In her book "Over Here, Over There" with Bill Gilbert, Maxene Andrews recalled when Sinatra entertained the troops during an overseas USO tour with comedian Phil Silvers during the war, observing, "I guess they just had a wing-ding, whatever it was. Sinatra demanded his own plane. But Bing [Crosby] said, 'Don't demand anything. Just go over there and sing your hearts out.' So, we did."[31] Sinatra worked frequently with the very popular Andrews Sisters, both on radio in the 1940s, appearing as guests on each other's shows, as well as on many shows broadcast to troops via the Armed Forces Radio Service (AFRS). He appeared as special guest on a rare pilot episode of the sisters' ABC Eight-to-the-Bar Ranch series at the end of 1944, and returned for another much funnier guest stint a few months later, while the trio in turn guested on his Songs by Sinatra series on CBS, to the delight of an audience filled with screaming bobby-soxers. Patty, Maxene, and LaVerne also teamed with Frankie when they appeared three times as guests on Sinatra's CBS television show in the early-1950s. Maxene once told Joe Franklin during a 1979 WWOR-AM Radio interview that Sinatra was "a peculiar man," with the ability to act indifferent towards her at times.[32]

In 1945, Sinatra co-starred with Gene Kelly in Anchors Aweigh. That same year, he was loaned out to RKO to star in a short film titled The House I Live In. Directed by Mervyn LeRoy, this film on tolerance and racial equality earned a special Academy Award shared among Sinatra and those who brought the film to the screen, along with a special Golden Globe for "Promoting Good Will". 1946 saw the release of his first album, The Voice of Frank Sinatra, and the debut of his own weekly radio show. By the end of 1948, Sinatra felt that his career was stalling, something that was confirmed when he slipped to No. 4 on Down Beat's annual poll of most popular singers (behind Billy Eckstine, Frankie Laine, and Bing Crosby).[7]:149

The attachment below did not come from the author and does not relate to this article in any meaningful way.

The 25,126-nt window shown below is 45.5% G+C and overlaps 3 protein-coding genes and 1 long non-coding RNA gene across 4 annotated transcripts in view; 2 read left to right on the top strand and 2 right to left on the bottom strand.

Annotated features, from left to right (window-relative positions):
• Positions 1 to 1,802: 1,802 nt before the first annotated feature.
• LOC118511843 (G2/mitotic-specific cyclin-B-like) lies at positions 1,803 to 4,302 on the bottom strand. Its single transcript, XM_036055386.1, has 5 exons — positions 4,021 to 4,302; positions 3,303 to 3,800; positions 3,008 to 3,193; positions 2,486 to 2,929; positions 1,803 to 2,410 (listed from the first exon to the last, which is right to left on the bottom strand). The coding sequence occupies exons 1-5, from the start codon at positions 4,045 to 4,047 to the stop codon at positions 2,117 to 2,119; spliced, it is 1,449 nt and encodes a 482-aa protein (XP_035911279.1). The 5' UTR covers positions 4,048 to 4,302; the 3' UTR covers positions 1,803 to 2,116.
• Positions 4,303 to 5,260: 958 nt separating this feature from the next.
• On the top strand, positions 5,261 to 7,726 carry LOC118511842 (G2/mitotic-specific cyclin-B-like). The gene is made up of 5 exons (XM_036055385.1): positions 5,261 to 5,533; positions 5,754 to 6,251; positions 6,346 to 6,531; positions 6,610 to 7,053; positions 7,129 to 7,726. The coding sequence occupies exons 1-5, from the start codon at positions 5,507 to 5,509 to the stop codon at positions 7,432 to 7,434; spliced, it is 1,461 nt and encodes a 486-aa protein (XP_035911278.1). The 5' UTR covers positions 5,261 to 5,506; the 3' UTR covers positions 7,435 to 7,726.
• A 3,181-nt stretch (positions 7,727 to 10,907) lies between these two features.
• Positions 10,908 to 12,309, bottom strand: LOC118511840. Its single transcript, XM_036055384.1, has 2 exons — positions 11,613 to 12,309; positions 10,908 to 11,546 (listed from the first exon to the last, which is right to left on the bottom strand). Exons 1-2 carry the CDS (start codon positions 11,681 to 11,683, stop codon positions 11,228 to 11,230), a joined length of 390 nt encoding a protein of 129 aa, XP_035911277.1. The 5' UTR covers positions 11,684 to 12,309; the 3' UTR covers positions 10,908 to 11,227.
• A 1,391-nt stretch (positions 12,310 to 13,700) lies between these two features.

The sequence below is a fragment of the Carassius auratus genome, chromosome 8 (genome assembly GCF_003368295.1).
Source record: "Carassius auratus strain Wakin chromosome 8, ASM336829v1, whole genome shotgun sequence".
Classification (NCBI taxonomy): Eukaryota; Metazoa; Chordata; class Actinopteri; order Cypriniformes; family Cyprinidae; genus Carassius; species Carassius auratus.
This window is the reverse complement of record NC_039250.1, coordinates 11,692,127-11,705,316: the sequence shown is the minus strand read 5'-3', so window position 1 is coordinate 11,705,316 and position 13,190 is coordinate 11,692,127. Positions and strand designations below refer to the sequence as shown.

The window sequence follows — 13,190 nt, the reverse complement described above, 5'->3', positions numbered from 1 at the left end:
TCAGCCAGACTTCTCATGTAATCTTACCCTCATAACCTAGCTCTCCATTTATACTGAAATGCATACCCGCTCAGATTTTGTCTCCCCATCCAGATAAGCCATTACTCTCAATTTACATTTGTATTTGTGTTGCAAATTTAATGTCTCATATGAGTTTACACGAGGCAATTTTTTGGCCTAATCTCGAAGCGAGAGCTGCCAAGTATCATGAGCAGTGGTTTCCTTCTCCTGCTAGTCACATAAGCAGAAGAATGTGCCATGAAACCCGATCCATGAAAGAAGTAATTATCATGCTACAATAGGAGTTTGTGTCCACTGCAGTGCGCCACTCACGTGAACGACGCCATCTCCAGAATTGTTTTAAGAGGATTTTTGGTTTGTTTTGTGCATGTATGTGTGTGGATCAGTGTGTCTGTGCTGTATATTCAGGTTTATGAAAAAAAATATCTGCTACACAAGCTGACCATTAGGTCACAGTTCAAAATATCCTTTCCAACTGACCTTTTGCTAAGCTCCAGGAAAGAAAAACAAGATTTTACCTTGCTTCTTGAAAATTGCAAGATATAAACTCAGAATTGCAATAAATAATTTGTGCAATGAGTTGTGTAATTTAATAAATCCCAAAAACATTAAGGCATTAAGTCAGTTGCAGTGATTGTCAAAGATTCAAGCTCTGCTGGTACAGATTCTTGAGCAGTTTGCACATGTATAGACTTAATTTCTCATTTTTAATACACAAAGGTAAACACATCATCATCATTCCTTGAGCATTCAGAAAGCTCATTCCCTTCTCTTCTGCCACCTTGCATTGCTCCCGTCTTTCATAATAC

The year 1949 saw an upswing, as Frank co-starred with Gene Kelly in Take Me Out to the Ball Game. It was well received critically and became a major commercial success. That same year, Sinatra teamed up with Kelly for a third time in On the Town. Starting in September 1949, the BBD&O advertising agency produced a radio series starring Sinatra for its client Lucky Strike called "Light Up Time" [1] – some 176 15-minute shows which featured Frank and Dorothy Kirsten singing – which lasted through to May 1950.

1950–60: Rebirth of career, Capitol concept albums[edit]

After two years' absence, Sinatra returned to the concert stage on January 12, 1950, in Hartford, Connecticut. His voice suffered and he experienced hemorrhaging of his vocal cords on stage at the Copacabana on April 26, 1950.[9][page needed] Sinatra's career and appeal to new teen audiences declined as he moved into his mid-30s.

In September 1951, Sinatra made his Las Vegas debut at the Desert Inn, and he became a prominent figure on the Las Vegas scene throughout the 1950s and 1960s. A month later, the second season of The Frank Sinatra Show began on CBS Television. Ultimately, Sinatra did not find the success on television for which he had hoped.

People like fellow crooner Perry Como exuded the kind of cozy congeniality that played well on the small screen.[33]:439 Sinatra on the other hand projected a bristly arrogance not compatible with the type of people that Middle America invited into their homes each week.

His last studio recording for Columbia was made in New York [34] in September 1952, "Why Try To Change Me Now",[13] with orchestra arranged and conducted by Percy Faith. Columbia and MCA dropped him later in 1952.

The rebirth of Sinatra's career began with the eve-of-Pearl Harbor drama From Here to Eternity (1953), for which he won an Academy Award for Best Supporting Actor. This role and performance marked a turnaround in Sinatra's career: after several years of critical and commercial decline, becoming an Oscar-winning actor helped him regain his position as the top recording artist in the world.[35]